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You Can Never Have Too Many Clamps

At least, this is what I was told by a professional cabinetmaker. In
that profession the quantity of clamps is certainly important. But
for pinewood derby use, having one or two clamps of the right type
will make your work much easier and more accurate.

There is a huge variety of specialty clamps available today, but we
will focus on two types of clamps. The first is a Quick-Grip clamp
from Irwin, which is basically a bar clamp that is tightened by
squeezing the handle. A lever then quickly releases the clamp.
Quick-Grip clamps range in size from very small to quite large. For
pinewood derby use, the smallest is the clamp of choice.

Figure 1 - Quick-Grip Mini Clamps
Source: Rockler

The second type of clamp is a Bar Clamp from Bessey. This clamp
(sometimes referred to as an "F-Clamp" is similar to a traditional "C-
clamp" in that it tightens with a bolt. However, this Bar Clamp is
superior to a C-clamp in that it combines the bolt tightening method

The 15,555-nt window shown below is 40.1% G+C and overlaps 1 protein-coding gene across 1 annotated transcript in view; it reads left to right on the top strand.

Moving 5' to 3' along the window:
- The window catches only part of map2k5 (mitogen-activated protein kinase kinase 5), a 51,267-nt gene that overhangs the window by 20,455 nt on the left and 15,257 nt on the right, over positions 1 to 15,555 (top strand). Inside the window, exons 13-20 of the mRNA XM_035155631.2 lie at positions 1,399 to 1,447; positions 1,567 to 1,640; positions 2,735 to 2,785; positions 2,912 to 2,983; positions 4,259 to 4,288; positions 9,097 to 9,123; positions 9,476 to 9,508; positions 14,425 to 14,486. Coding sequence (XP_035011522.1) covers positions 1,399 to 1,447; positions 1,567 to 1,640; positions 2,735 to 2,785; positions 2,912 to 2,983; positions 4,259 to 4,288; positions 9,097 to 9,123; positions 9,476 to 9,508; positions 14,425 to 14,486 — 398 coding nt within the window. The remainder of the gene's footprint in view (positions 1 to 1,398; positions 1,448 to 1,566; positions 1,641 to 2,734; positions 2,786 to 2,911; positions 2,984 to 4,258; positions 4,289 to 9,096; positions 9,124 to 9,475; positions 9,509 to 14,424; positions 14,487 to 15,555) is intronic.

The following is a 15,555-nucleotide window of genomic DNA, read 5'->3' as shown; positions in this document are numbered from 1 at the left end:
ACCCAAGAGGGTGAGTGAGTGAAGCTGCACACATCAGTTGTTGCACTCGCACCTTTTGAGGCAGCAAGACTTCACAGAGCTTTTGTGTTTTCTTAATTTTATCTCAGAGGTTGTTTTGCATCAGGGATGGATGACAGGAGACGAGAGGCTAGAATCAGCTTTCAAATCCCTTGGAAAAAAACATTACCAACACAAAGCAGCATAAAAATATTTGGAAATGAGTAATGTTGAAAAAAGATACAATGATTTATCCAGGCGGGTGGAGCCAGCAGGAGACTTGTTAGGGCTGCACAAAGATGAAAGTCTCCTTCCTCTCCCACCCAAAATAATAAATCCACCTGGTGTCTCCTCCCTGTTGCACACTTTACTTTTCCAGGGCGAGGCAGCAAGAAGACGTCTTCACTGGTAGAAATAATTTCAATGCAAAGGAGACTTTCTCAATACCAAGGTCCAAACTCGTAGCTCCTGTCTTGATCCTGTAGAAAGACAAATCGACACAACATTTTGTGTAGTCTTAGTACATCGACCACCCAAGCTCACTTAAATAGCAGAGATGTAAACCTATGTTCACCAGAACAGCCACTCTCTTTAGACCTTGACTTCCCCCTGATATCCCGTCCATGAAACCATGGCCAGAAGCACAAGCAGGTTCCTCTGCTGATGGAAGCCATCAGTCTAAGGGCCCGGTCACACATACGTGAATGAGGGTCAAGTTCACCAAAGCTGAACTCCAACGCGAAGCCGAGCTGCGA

of the C-clamp with the adjustment mechanism of a bar clamp. This
provides a wider range of clamping applications and faster clamping

Figure 2 - Bessey Bar Clamp
Source: Rockler

My recommendation is to acquire one of the Bessey Bar Clamps, and a
pair of Quick-Grip Micro Clamps (normally sold in pairs). The
combination of these two clamp types will give you many options for
clamping. Here are a few examples.

Quick-Grip Clamp
The Squeeze Clamp is used where the size and force of a large clamp is
not required. Possibilities include holding a wood or metal part to
the pinewood derby car body while the adhesive dries, and holding a
wood chip in place when repairing a flaw.

Bar Clamp
The Bessey Bar Clamp is used where a larger force is required.
Generally this is needed when the block must be sawed, drilled, or
shaped with a file (an optional method for filing is described below).

Combination Clamping
Sometimes it is helpful to use both clamps in combination. One
opportunity is when a file (or Dremel-type tool) is used to shape the
car body. If the car is clamped to a work bench, then the sides and
bottom edge of the car cannot be easily worked.

An alternative is to clamp the car to a narrow board using a Quick-
Grip Clamp, and then clamp the board to the work bench with a Bar
Clamp (see Figure 3). This method of clamping allows much more
freedom of access than if the car was directly clamped to the work

Figure 3 - Combination Clamping

Read More at: Pinewood Derby Times Volume 9, Issue 12

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